State rep fights for rural birthing centers

By Kevin Beese Staff Reporter

State Rep. Mary Flowers (standing, D-Chicago) talks about the importance of establishing birthing centers in rural parts of the state, an effort that the Illinois Department of Public Health puts at close to $1 billion. (

A state representative from Chicago wants to act on behalf of women and newborns in rural parts of Illinois.

State Rep. Mary Flowers (D-Chicago) has launched a campaign to establish birthing centers to provide care to mothers during childbirth and for the mothers and their babies after the birthing process.

She noted that mothers’ deaths during childbirth are alarming in Chicago and other urban areas in the state, but “in the rural area, a lot of women are dying there as well.”

“They do not have access (to care). They do not have transportation. They do not have a way of getting to the hospitals,” Flowers said. “We need maternity clinics for women and children throughout the state.”

Flowers has presented legislation that requires the Illinois Department of Public Health to create and run the clinics, but the department has pushed back saying it is a regulatory agency and not equipped to operate such clinics.

“They said they didn’t want to do it because that was not their responsibility and I disagree with them,” Flowers said on the state House floor March 19, during debate on the legislation.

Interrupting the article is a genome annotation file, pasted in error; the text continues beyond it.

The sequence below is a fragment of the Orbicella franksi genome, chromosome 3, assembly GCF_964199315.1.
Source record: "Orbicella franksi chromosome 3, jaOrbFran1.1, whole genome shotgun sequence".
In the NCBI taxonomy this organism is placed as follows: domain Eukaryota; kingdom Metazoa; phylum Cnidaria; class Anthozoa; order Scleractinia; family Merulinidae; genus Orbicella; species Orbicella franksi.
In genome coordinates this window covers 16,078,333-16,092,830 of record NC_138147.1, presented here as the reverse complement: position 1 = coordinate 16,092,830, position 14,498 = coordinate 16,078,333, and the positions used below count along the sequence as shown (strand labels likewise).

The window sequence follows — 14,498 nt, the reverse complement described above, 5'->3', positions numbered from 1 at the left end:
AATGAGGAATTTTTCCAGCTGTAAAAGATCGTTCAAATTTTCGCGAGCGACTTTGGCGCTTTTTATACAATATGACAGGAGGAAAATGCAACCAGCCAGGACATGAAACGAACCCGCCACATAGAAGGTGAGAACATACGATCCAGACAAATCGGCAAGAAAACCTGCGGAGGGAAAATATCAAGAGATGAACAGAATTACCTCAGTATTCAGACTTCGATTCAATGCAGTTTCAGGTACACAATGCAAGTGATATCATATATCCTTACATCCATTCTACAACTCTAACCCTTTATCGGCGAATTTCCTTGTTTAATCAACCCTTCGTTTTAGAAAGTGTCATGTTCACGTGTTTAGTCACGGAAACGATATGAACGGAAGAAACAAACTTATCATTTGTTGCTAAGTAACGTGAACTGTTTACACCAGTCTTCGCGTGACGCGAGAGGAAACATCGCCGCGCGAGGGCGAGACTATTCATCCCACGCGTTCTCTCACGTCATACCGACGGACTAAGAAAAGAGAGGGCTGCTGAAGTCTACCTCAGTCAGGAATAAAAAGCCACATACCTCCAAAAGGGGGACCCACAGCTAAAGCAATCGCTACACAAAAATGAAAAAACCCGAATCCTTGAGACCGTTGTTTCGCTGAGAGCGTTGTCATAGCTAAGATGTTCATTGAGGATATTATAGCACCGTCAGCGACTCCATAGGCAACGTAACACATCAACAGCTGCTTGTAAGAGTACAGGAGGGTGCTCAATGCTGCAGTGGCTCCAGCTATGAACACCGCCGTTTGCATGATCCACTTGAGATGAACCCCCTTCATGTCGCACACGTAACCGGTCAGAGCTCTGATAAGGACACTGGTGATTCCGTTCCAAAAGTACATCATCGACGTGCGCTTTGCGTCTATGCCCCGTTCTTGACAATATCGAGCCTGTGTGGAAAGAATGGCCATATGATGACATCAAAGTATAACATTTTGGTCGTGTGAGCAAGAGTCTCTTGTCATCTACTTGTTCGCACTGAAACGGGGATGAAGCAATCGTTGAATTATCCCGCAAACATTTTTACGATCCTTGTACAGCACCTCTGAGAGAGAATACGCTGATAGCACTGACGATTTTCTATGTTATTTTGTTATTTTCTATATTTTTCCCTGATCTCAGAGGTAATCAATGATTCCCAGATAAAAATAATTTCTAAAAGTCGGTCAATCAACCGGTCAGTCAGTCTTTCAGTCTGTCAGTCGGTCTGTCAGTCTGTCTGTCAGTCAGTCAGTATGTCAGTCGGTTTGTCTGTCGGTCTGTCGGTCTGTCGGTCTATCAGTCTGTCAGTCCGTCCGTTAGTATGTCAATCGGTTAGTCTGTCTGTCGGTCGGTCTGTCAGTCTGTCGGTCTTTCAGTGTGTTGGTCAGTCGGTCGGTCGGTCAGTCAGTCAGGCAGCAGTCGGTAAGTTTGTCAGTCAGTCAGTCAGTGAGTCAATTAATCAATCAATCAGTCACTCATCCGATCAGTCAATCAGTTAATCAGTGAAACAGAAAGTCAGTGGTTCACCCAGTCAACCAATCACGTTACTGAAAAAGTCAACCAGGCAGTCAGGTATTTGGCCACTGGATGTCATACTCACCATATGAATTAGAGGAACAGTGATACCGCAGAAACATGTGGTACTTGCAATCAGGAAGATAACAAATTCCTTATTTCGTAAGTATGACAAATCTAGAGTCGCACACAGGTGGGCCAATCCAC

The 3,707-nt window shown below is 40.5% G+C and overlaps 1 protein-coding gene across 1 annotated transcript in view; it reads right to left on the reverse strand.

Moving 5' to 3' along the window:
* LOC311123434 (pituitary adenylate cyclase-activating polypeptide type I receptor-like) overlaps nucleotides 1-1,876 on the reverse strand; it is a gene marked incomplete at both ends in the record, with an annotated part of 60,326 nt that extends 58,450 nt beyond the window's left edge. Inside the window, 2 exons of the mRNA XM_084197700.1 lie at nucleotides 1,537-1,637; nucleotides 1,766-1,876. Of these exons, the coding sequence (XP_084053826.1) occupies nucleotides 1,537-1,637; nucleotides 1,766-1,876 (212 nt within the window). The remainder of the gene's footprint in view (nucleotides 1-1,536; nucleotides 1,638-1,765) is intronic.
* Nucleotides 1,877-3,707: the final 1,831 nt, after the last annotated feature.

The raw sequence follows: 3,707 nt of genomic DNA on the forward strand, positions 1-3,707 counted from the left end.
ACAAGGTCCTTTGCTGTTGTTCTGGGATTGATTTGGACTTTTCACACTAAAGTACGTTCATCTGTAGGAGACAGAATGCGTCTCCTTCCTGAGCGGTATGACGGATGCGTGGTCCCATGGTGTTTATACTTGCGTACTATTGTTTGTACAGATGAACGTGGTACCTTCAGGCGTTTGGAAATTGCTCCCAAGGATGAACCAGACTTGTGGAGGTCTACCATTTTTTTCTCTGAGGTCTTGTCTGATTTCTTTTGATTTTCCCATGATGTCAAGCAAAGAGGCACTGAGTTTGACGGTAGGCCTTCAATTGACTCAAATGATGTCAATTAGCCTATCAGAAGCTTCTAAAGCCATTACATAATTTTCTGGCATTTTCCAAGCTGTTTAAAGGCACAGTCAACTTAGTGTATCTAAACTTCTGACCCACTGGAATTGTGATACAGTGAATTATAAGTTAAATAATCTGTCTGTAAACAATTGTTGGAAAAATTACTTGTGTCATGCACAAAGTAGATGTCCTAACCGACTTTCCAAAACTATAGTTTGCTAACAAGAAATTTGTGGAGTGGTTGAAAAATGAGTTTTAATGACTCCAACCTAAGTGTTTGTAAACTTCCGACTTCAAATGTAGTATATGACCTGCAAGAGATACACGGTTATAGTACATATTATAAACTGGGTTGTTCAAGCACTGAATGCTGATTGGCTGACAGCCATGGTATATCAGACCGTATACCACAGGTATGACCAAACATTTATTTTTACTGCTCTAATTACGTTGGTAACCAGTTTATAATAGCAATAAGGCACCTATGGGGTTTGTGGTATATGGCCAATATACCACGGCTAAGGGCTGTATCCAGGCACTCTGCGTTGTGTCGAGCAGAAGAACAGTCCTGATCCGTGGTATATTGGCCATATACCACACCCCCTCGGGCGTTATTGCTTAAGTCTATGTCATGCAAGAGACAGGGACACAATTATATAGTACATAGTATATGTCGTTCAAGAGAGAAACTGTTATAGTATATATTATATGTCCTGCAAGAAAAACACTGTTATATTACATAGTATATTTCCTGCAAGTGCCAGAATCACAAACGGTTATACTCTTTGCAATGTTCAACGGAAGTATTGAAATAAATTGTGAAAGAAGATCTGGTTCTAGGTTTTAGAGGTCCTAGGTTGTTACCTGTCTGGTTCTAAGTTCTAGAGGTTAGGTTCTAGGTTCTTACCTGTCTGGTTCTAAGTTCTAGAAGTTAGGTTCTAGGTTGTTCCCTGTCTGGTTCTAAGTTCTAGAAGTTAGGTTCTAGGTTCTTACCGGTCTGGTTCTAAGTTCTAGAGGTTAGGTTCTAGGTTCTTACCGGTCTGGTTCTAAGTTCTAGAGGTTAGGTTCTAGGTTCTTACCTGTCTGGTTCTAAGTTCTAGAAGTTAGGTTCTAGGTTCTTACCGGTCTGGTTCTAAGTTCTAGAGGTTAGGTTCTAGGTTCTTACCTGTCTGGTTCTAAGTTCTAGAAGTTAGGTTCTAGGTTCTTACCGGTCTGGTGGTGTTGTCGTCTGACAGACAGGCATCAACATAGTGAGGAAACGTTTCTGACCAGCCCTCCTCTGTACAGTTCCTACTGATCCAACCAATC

Republicans in the House said IDPH put the cost of creating the rural clinics at close to $1 billion.

“Quite frankly, I don’t know the cost analysis of how much it would be to build a clinic, but I do know the analysis of how much it’s costing the state, as well as the country, with the deaths of people not being able to have access to health care,” Flowers said when pressed on the cost of the measure. “… They should not have to die because they do not have access.”

The Chicago representative wound up pulling the measure from consideration at the urging of Republican colleague C.D. Davidsmeyer of Jacksonville, who is writing an amendment with her on another one of her bills.

“We are trying to re-create the wheel,” Davidsmeyer said of the bill as is stands. “… This instructs the Department of Public Health to duplicate services. It requires them to re-create this all over the place.”

Flowers said that there is money in the Department of Public Health currently and there will be federal money coming as well to establish rural clinics.

She said even if the rural clinics did cost $1 billion, “we are spending more than that investigating the deaths and the reason why these women and children are dying when every report that you read, every newspaper that you pick up, has two words: one is “preventable,” the other is “access.”

The representative said for deaths to occur during childbirth in this day and age is “unacceptable and unconscionable.”

State Rep. Mark Batinick (R-Plainfield) said while the intent of the bill is admirable,  “I’m not sure this is the best way to help these people — with nearly $1 billion.”

“That’s a pretty big price tag,” Batinick said.

“That’s real money,” state Rep. Allen Skillicorn (R-East Dundee) said.

“And we’re talking about real lives,” Flowers retorted.

Flowers said she would be willing to start with one or two clinics in rural areas and build up from there.

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